White House domestic policy adviser Susan Rice speaks to reporters at the White House in Washington, U.S., January 26, 2021. REUTERS/Kevin Lamarque


President Joe Biden said Tuesday that the government he now leads needs to change its approach to addressing racial equality. Then he signed four executive orders that he hopes will be a good start. The orders include ending contracts with private prisons and acknowledging the role government played in creating unequal housing opportunities. 

“We must change now,” the president said. “I know it’s going to take time, but I know we can do it. And I firmly believe the nation is ready to change. But government has to change as well.”

The order to phase out private prisons comes from Biden’s old boss, former President Obama, who first adopted the policy. Biden said private prisons have a financial incentive to keep incarceration levels high, the opposite goal of his administration. But some said the order would have a limited impact, given that private prisons hold just 9% of the population and that the Trump administration signed 10-year contracts with private prisons.  

The orders also urge the government to take a hard look at how past administrations contributed to racial bias in housing and, perhaps as a result, advance the nation’s fair housing laws. The four orders have an overall goal of establishing an administration that hopes to make real and significant change in addressing systemic racism. Alicia Garza of Black to the Future Action Fund said the orders “are a floor to set and not the ceiling.”

Biden’s domestic policy adviser, Susan Rice, said the president’s orders reflect his desire for federal agencies to place equity at “the core of their public engagement.” Rice said the orders could also address poverty and other social issues, noting that the average Black family has one-tenth of the wealth of the average white family. 

“Advancing equity is everybody’s job,” she said.


This section includes an aggregation of articles showing different viewpoints on the topic.

Biden to Sign Executive Orders for His Racial Equity Agenda. So Can We Still Talk About the Crime Bill or Nah? – The Root – 1/26/2021
In 1994, Joe Biden helped craft the federal crime bill, which would lead to the mass incarceration of Black folks. We can argue all day about whether the crime bill, which would become the first federal “three strikes” law, disproportionately targeted toward Black folks. Hell, we can even argue if it led to the mass incarceration of Black folks, but it did and I’m right.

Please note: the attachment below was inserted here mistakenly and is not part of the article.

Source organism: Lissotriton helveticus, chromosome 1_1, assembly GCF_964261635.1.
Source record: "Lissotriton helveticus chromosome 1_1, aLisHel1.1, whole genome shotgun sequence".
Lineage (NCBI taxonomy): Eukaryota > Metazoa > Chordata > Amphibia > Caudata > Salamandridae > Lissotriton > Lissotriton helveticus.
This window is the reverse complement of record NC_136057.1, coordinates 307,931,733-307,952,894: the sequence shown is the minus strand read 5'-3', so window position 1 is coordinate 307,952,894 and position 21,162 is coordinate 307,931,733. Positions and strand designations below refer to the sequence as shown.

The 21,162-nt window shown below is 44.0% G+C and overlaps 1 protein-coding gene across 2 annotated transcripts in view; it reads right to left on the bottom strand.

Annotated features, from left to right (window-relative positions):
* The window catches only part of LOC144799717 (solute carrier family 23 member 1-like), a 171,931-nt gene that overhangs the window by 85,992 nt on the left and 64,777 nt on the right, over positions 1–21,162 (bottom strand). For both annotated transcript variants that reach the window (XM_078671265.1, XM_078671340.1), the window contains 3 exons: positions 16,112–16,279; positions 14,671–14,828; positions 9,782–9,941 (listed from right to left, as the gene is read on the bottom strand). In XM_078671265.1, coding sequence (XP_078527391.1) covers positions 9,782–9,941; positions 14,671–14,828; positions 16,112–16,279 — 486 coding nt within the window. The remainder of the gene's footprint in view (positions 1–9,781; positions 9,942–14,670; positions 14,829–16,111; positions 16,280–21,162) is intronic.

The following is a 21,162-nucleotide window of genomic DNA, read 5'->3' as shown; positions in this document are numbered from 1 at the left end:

White House Cites Economists’ Claim That Fixing Racial Inequality Could Add $5 Trillion To The Economy In Next Five Years – Daily Caller – 1/26/2021
Rice opened Tuesday’s White House press briefing by speaking on the executive orders Biden will sign Tuesday afternoon, claiming that Biden’s policies will make “the American dream real for families across the nation by taking ambitious steps to redress equality in our economy.”

For Black Americans, the middle class has always been a mirage – Vox – 1/26/2021
Among Dee’s friends, talking about money is considered impolite. But that’s not really what stops her. “Most of my peers are white,” she says, “and I get very angry about the systemic inequality evident in our situations, and their seeming obliviousness to it.”

Biden’s racial equity executive order push is another effort to undo four years of trauma – AL DÍA News – 1/26/2021
President Joe Biden signed a series of executive actions revolving around “equity” policy on Tuesday, Jan. 26. His agenda is focused on police reform, prison reform, public housing and advancing racial equity and support for “underserved” communities.

 Just as we score policies’ budget impact, we should score for racial equity as well – Brookings – 1/25/2021
Among his first acts in office last week, President Joe Biden signed an executive order to advance racial equity, declaring that the nation must take a “a systematic approach to embedding fairness in decision-making processes.”

Biden Orders Justice Department to Phase Out Use of Private Prisons – Reason – 1/26/2021
In the grand scheme of the U.S. criminal justice system, the order will not have a significant impact. State prison systems hold the majority of the roughly 2.3 million incarcerated people in the country. And of the federal prison population, only 15 percent are held in private prisons.

What You Should Know About The Exec Orders Biden Just Signed To Advance Racial Justice And Equity – Blavity News & Politics – 1/26/2021
President Joe Biden has hit the ground running and immediately began tackling issues of discrimination and injustice less than a week into his presidency. Among the 17 executive orders that he signed on his first day in office were ones set to examine racial equity in the federal budget, ending the Muslim travel ban and scaling back some of Trump’s harsh immigration policies. On Tuesday, Biden turned his attention directly to racial inequality and signaled his intention to “take action to advance racial equity” with an early morning tweet. 


This section includes an aggregation of tweets showing different viewpoints on the topic.

There's depth. And then there's in-depth.

To get beyond the news and receive actionable intelligence about this topic or thousands more, simply enter your email address below.

You May Also Like

Biden puts feds on the case to crack COVID-19

Biden to issue 10 executive orders Thursday afternoon to deal with the virus